This Week’s Arrow: “Heir to the Demon”

MV5BMTYzNDYxMTkzOF5BMl5BanBnXkFtZTgwODUzMjMxMDE@._V1_SX640_SY720_OK, so there was a LOT going on in this episode.  Crazy fight scenes, but mostly people saying real stuff – a lot of which was hard to hear because it was partly true, and also hard to hear, because it was partly untrue (or unfair).

For a full recap, you guys really should hop over to io9 which comes complete with a crying guide.  Seriously, I had no idea that I could get so emotionally worked up over an episode which not once but frequently involves the phrase “Tibetan Pit Viper Venom”.

So now that you are all back from reading the full-length io9 recap that I am not recapping, let’s talk about four big scenes SPOILERS DUH!  In these scenes, we see why a show that is so very fun and amazingly ridiculous (Tibetan Pit Viper!) is also emotionally engaging – the characters have layers.  They have actual motivations that make sense given their circumstances, even when their circumstances are “fell in love with the daughter of an assassin who is also an assassin and a very good one at that”.  They make mistakes and achieve triumphs that fit the complicated, flawed people that they are – and they are often right and wrong at the same time.  So here goes:

1.  Felicity tells Ollie Moira’s big secret.

Is it any of Felicity’s business who Thea’s father is?  Nope.  Should Felicity expose Moira’s secret to Ollie?  Not on the basis of paternity alone – it’s nobody’s business but Moira’s and Thea’s.  But here’s where things suddenly become Ollie’s business – Ollie is running the family company and publicly supporting his mother’s campaign for Mayor (I’m still not over how bizarre it is that Moira is running for Mayor).  Moira is a corrupt politician.  Bribing someone with large amounts of money in secret is corrupt.  Moira has a history of secret corruption.  So on the face of it, Felicity is so over the line.  But in terms of the fact that Moira could be drag  the company Felicity works for and everyone Felicity cares about into a pit of illegal corrupt activity – Felicity is absolutely right to tell Ollie.  Hell yeah.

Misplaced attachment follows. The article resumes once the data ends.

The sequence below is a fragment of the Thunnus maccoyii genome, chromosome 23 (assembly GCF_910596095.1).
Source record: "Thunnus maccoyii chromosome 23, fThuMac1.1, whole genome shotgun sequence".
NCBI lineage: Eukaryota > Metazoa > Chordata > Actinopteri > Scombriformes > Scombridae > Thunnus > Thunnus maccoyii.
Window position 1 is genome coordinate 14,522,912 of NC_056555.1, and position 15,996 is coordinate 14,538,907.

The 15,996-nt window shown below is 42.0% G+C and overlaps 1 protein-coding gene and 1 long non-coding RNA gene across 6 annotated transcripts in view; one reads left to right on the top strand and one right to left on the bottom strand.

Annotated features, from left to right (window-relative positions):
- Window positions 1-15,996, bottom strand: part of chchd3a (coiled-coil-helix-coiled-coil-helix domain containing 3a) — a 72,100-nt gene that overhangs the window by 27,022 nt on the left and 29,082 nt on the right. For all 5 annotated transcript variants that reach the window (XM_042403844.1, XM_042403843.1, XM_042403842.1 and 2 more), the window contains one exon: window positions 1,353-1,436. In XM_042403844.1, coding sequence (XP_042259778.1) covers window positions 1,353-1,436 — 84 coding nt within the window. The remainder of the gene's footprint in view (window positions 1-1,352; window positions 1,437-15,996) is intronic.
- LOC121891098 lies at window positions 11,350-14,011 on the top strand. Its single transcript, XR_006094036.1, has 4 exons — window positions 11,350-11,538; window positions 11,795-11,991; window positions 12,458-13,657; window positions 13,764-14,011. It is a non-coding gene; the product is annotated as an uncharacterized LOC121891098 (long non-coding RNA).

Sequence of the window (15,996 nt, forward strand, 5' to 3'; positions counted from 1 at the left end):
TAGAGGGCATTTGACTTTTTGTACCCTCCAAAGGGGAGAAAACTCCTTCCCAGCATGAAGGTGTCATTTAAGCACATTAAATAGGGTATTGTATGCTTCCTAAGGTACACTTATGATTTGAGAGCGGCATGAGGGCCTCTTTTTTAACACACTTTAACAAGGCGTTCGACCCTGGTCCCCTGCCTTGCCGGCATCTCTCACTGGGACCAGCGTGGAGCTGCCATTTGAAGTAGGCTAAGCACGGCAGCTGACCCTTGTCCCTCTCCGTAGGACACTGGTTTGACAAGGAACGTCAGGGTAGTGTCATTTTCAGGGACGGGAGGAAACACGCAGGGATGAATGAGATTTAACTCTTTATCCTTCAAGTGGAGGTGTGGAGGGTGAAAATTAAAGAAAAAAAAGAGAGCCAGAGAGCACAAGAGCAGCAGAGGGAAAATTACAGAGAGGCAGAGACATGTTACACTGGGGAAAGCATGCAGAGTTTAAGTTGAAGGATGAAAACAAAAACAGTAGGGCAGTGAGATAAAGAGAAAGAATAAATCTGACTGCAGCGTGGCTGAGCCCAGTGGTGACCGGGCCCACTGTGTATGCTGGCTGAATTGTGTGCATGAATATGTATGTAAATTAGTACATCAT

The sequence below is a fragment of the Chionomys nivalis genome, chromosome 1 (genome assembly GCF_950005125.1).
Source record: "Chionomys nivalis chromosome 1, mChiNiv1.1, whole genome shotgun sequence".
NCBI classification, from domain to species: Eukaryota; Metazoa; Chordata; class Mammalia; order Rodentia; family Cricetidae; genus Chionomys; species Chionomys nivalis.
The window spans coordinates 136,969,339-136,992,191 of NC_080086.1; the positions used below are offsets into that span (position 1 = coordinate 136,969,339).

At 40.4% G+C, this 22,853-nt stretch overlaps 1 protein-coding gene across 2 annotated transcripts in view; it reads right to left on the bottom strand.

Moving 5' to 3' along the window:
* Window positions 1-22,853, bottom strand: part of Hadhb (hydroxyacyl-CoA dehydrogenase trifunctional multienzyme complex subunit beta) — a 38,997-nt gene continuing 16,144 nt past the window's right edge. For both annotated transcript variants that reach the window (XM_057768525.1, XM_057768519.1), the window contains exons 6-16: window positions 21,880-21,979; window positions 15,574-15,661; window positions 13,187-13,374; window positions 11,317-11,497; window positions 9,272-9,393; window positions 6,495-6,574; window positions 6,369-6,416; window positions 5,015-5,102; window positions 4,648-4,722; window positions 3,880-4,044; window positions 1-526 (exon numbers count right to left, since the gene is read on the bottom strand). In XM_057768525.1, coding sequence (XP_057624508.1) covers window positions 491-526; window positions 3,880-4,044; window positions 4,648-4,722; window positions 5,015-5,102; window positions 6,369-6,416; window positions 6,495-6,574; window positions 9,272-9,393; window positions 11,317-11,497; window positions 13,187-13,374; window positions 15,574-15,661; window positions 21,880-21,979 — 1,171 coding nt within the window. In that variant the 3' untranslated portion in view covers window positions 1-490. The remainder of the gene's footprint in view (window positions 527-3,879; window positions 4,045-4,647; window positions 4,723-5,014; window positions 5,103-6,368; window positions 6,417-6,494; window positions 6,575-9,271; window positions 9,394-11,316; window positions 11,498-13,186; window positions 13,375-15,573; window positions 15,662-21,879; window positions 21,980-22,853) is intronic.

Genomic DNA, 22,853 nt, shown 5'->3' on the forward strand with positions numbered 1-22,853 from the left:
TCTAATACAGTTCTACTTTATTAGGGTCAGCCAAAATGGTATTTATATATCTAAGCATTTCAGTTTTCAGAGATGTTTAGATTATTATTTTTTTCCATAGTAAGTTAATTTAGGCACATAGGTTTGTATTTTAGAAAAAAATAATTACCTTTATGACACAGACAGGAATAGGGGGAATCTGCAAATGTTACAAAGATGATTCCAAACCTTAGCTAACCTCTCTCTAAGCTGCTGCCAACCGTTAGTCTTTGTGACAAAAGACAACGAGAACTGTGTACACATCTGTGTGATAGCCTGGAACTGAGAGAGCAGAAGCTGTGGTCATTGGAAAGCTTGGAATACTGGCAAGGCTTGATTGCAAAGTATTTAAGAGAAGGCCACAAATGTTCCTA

2.  Ollie is furious with Moira.

So Moira had an affair (that she admitted to) ages ago and had a daughter with a psycho guy (that she hadn’t admitted to but was smart to keep secret given how abysmal a parent psycho guy was to his son).  Ollie’s rage that his mother lied is both totally off the scale considering what she actually did and breathtakingly hypocritical.  Really Ollie?  You’re going to be angry at someone about lying?  You, who refuse to tell your mom or Thea about your crime fighting life?  Jesus, guy.

I think that Ollie’s anger with his Mom has nothing to do with the affair (he took it pretty well when he heard about it earlier this season).  It has to do with all of last season, which basically consisted of Ollie defending his mom while with every episode her complicity in crimes against him, his father, and his city grew more and more obvious.  Ollie is right that Moira doesn’t lie to protect Thea – she lies because it what she does.  In a series about how people learn to survive, Moira has learned to survive by lying all the time, to everyone.  And Ollie doesn’t want to get sucked back into a whole other season/lifetime of trying to cover up his mom’s lies.